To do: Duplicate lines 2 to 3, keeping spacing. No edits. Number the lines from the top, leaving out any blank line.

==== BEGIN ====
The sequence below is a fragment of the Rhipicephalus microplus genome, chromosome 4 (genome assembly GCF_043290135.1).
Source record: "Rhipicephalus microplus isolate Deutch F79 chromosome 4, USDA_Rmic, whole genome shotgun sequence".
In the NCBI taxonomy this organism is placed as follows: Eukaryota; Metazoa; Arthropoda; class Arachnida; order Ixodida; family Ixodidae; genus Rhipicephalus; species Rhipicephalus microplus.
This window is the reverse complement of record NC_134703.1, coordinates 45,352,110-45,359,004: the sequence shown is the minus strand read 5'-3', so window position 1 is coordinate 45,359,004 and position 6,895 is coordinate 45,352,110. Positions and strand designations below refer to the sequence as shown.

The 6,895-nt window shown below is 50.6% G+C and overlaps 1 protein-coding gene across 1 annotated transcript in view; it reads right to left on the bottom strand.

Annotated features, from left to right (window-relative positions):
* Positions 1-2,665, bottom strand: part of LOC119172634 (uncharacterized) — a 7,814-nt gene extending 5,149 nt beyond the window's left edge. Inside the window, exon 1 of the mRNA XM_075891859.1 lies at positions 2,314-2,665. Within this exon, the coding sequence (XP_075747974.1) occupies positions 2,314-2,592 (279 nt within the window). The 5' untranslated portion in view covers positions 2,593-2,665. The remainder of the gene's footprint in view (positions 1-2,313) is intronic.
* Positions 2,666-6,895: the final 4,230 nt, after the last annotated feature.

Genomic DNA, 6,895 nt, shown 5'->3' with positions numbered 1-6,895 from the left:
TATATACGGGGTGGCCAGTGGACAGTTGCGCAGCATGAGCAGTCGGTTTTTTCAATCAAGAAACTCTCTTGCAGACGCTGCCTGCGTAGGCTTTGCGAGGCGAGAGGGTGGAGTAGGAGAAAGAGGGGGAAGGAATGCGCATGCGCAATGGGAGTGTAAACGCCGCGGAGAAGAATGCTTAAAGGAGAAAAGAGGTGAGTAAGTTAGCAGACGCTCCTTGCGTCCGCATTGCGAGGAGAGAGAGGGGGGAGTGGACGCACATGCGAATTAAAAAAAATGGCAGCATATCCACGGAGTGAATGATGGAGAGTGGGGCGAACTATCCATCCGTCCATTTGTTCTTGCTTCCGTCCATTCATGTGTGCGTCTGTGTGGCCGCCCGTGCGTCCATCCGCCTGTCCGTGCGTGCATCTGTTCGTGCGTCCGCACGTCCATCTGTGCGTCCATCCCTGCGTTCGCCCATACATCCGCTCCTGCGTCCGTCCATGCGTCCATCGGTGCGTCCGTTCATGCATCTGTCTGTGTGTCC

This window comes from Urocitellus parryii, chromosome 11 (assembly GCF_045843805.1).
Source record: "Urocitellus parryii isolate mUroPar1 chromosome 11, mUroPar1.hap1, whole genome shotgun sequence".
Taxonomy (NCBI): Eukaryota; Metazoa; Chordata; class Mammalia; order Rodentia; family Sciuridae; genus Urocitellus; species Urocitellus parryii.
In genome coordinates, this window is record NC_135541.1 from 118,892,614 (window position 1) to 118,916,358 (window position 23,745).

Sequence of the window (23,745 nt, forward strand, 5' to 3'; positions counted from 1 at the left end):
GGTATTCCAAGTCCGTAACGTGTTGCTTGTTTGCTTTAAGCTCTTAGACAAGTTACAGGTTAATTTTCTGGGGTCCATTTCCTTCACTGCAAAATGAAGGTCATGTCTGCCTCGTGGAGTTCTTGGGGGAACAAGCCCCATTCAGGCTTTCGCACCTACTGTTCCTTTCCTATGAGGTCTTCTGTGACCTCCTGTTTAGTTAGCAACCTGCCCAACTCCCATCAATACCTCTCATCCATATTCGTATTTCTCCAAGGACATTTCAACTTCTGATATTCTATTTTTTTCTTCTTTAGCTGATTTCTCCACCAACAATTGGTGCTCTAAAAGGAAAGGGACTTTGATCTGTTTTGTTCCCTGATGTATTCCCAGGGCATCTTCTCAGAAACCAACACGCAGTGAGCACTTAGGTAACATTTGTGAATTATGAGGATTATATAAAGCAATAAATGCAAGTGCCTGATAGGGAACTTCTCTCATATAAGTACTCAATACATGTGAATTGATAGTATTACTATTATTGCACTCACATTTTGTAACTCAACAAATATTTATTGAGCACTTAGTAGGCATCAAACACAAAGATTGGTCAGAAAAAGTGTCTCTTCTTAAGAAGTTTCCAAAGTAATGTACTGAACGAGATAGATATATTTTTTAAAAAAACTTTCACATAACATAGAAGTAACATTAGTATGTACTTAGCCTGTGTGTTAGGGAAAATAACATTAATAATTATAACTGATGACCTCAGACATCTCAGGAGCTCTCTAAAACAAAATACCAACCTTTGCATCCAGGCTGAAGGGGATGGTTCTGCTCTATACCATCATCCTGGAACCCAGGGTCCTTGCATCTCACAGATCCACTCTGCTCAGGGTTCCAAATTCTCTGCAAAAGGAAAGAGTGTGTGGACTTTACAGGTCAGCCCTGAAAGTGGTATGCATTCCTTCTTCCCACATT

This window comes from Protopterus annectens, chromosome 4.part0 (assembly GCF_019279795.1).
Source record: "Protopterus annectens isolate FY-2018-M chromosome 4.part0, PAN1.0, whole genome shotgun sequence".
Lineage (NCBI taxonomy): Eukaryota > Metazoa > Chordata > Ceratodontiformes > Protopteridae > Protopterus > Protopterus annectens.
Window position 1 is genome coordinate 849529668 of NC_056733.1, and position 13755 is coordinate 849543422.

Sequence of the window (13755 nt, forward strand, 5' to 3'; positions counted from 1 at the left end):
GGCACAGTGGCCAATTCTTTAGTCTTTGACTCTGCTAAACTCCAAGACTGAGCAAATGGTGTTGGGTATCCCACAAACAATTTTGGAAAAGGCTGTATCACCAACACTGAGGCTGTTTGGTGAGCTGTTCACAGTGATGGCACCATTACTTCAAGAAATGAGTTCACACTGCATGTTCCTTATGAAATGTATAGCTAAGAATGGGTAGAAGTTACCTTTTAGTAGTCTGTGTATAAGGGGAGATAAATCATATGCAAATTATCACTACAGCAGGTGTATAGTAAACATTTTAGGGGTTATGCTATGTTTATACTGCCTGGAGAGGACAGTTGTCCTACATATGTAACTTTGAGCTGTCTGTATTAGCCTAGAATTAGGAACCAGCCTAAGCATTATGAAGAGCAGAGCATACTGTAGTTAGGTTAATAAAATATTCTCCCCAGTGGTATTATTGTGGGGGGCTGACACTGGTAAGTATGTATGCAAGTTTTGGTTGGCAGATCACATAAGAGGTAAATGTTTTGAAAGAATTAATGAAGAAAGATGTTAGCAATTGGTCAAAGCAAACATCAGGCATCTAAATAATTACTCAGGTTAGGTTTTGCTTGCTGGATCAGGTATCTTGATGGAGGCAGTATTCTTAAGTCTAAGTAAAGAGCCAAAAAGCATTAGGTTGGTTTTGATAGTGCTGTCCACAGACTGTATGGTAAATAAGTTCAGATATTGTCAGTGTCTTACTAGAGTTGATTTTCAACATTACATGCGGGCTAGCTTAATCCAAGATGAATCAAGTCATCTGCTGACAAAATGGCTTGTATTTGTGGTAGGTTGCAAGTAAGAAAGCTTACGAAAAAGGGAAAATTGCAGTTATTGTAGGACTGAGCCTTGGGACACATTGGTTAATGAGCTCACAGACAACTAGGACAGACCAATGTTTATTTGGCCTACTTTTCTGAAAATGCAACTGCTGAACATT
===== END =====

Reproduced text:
Source record: "Rhipicephalus microplus isolate Deutch F79 chromosome 4, USDA_Rmic, whole genome shotgun sequence".
In the NCBI taxonomy this organism is placed as follows: Eukaryota; Metazoa; Arthropoda; class Arachnida; order Ixodida; family Ixodidae; genus Rhipicephalus; species Rhipicephalus microplus.